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Research and Innovation

Miami University professor directs study focusing on recent increases in fake accounts and bots on Twitter

Philippe Giabbanelli’s study focused on the popular issue of bots on Twitter and whether or not their presence had any effect on recent political events

Phillipe Giabbanelli and Benton Hall
Philippe Giabbanelli and Benton Hall, home of the Department of Computer Science and Software Engineering
Research and Innovation

Miami University professor directs study focusing on recent increases in fake accounts and bots on Twitter

#Philippe Giabbanelli and Benton Hall, home of the Department of Computer Science and Software Engineering()

By Gabby Benedict, CEC Student Reporter

Recently, Elon Musk backed out of the deal to buy Twitter, which has attracted more attention to the large issue of fake accounts and bots on the social networking site. Bots are software applications that run automated tasks over the Internet, usually with the intent to copy human activity on the Internet.

Philippe Giabbanelli, associate professor of Computer Science and Software Engineering at Miami University, recently directed a study focusing on these bots and whether or not they had effects on political events in the United States. The study “(Re)shaping online narratives: when bots promote the message of President Trump during his first impeachment,was published in PeerJ Computer Science in April 2022.

Giabbanelli’s research focuses on models from machine learning and simulation to examine human behaviors. This study originated as a course project in his machine learning class, with one of his former students, Michael Galgoczy ‘21, a lead author. 

“It is an exciting challenge to do research within a class and bring it up to the level where it can be published in a Q1 journal. The class needs to teach the foundations of a certain field, but students also need advanced knowledge so they can reflect state-of-the-art practices on their specific projects. It's the classic role of a teacher-scholar to navigate such challenges in guiding students to accomplish quality work,” Giabbanelli said.

The project examined the role of bots in former president Donald Trump’s first impeachment by researching three questions: were bots involved in the (impeachment) debate; whether or not the bots target one political affiliation more than another; and which sources are being used by bots to support their arguments.

Over 13 million tweets on six key dates, from Oct. 6, 2019 to Jan. 21, 2020, were collected by Giabbanelli and his team, which included Galgoczy, Lakehead University's Atharva Phatak and Vijay Mago, and Furman University's Danielle Vinson. They collected these by using machine learning to evaluate whether it originates from a bot and the sentiment of the tweets via BERT, a transformer-based machine learning technique for natural language processing.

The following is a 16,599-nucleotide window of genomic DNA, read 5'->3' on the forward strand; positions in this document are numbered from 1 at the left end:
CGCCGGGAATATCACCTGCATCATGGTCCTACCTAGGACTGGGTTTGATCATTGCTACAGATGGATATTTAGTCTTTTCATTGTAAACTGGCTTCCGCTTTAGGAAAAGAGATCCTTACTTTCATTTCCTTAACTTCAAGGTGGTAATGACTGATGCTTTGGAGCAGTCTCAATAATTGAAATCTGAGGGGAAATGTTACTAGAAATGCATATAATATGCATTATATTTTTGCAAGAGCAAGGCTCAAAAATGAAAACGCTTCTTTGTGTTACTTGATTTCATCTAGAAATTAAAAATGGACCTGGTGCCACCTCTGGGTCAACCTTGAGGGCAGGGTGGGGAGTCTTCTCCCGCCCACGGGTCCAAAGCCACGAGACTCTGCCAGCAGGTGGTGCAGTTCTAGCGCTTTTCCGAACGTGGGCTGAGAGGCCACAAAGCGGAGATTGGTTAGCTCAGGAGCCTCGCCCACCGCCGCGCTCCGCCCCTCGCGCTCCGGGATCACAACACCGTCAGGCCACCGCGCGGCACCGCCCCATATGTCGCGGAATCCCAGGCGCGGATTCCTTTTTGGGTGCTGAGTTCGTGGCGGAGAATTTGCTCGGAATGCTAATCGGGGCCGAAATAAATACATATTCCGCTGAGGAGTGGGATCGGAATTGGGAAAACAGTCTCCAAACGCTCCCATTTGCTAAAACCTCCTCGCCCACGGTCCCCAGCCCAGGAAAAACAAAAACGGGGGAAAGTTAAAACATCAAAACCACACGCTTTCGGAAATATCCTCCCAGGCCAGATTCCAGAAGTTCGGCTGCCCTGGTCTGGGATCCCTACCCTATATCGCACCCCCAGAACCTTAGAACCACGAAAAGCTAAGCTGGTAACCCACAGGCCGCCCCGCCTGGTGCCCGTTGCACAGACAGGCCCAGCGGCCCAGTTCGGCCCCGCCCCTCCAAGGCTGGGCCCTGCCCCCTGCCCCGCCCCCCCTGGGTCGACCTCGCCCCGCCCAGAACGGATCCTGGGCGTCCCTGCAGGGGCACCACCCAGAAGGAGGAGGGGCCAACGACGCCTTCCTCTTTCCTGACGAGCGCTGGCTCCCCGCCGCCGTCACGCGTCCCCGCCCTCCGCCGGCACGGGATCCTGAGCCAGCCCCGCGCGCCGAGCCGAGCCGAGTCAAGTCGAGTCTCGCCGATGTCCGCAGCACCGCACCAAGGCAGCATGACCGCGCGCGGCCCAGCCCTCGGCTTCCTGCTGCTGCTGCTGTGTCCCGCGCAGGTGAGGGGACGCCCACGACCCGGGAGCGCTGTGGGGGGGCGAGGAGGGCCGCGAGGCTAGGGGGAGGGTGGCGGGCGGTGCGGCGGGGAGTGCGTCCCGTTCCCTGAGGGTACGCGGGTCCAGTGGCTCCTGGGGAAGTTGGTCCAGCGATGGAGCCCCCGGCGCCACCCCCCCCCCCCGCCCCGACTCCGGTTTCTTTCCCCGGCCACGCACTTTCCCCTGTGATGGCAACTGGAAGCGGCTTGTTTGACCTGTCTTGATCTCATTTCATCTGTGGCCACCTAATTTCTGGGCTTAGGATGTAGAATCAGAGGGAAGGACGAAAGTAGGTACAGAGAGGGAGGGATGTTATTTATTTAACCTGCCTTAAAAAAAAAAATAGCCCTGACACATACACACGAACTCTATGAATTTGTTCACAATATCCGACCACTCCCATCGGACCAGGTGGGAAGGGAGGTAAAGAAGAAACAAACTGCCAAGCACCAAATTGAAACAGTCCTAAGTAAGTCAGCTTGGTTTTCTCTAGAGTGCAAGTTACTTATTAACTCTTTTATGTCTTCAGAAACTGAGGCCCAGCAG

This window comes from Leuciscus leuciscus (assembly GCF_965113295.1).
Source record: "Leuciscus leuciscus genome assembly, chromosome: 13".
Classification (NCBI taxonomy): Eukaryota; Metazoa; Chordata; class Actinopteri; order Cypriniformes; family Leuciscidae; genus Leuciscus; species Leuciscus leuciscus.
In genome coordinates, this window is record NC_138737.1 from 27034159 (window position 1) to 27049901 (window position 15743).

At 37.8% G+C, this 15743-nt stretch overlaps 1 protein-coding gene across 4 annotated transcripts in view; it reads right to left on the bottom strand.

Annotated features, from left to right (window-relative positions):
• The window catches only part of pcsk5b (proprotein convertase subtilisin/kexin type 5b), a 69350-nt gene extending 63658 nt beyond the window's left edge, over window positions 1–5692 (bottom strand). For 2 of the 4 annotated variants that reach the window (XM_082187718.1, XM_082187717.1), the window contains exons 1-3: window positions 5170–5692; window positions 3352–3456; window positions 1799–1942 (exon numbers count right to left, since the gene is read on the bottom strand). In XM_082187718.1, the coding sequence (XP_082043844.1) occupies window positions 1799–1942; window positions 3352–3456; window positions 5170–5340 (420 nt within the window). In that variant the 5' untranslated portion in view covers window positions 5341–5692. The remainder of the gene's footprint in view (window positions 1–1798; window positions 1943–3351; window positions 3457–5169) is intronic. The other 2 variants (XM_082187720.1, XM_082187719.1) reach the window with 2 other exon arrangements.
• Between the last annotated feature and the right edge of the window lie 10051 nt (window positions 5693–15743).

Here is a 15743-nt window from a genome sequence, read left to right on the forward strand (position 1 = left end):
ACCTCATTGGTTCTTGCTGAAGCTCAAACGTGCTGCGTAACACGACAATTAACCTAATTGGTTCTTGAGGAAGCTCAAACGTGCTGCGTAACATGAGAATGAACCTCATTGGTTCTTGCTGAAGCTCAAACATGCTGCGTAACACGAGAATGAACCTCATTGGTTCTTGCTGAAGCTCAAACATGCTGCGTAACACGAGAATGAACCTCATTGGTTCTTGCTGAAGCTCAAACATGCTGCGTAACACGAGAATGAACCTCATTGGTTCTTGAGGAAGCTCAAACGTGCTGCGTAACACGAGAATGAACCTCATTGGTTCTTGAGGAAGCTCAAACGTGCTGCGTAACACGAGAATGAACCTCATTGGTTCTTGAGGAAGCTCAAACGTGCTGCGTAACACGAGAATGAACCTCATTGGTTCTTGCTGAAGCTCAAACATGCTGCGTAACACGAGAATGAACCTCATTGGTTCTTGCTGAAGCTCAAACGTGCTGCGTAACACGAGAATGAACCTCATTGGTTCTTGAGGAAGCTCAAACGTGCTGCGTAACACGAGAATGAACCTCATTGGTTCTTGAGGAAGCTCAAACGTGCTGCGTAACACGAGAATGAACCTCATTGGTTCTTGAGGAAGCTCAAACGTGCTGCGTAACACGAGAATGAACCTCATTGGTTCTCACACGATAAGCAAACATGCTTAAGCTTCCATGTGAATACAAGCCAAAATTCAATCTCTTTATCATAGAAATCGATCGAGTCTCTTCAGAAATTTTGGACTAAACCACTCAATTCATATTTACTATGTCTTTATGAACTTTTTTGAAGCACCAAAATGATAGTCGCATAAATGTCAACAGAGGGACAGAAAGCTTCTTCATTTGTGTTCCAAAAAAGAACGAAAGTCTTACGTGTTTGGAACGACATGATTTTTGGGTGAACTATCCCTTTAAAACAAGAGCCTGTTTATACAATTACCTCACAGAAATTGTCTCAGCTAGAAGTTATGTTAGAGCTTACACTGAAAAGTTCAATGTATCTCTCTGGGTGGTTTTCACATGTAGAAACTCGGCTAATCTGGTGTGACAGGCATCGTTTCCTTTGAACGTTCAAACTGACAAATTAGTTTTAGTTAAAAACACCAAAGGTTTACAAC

The team’s first finding was that bots have played a significant role in contributing to the overall negative tone of the 2020 impeachment debate. They found that bots were targeting Democrats more than Republicans and that the bots provided sources that were almost twice as likely to be from the right than the left and were mostly extreme right-leaning sources.

Based on these findings, the team concluded that bots were purposely used to promote a misleading version of events and suggests an intentional use of bots as a strategy, which further confirms that computational propaganda via Twitter was involved in defining recent political events in the United States.

“It’s important to be clear that social bots are not all malicious entities that operate secretly and must be removed,” Giabbanelli said. “There are social bots that operate officially and serve a useful purpose, such as aggregate news feeds.”

The team's research, however, was focused on finding the undisclosed social bots with malicious intents. These types of bots on Twitter illustrate a classic cycle in cybersecurity, where developers tend to create smarter bots quickly so that security experts are always challenged to keep up with quickly evolving technology improvements, according to Giabbenelli.

“As bots strive to resemble normal users of Twitter, we now focus our detection efforts on coordinated, yet inauthentic, behaviors to find groups of malicious accounts instead of individual bots. It's a difficult effort, as recent studies have shown that even humans mostly failed at detecting recent bots, with a 24% success rate,” Giabbanelli said.

“Lately, bots have been found to be promoting conspiracy theories of COVID-19 and have actively opposed vaccination,” said Giabbanelli, hence “a lack of proper defenses against bots in the future could affect our political life, public health, and other aspects that are necessary for the strength of our institutions.”